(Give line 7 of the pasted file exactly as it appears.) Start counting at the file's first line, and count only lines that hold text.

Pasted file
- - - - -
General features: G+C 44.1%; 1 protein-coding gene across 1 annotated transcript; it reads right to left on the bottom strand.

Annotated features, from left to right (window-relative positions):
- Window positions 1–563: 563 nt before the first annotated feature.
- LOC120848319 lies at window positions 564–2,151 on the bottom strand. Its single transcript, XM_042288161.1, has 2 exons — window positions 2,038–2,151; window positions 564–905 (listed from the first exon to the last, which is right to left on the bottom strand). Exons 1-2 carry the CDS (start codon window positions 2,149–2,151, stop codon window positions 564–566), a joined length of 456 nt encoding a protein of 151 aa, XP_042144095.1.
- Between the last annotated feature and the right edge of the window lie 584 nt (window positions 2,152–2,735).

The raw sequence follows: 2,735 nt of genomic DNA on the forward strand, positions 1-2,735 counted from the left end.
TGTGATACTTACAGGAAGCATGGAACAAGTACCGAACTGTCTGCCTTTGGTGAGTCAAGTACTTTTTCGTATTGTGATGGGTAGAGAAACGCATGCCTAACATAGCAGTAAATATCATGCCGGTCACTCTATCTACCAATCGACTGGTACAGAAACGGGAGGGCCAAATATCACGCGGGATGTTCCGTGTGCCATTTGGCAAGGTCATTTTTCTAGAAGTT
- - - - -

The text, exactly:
TGTGATACTTACAGGAAGCATGGAACAAGTACCGAACTGTCTGCCTTTGGTGAGTCAAGTACTTTTTCGTATTGTGATGGGTAGAGAAACGCATGCCTAACATAGCAGTAAATATCATGCCGGTCACTCTATCTACCAATCGACTGGTACAGAAACGGGAGGGCCAAATATCACGCGGGATGTTCCGTGTGCCATTTGGCAAGGTCATTTTTCTAGAAGTT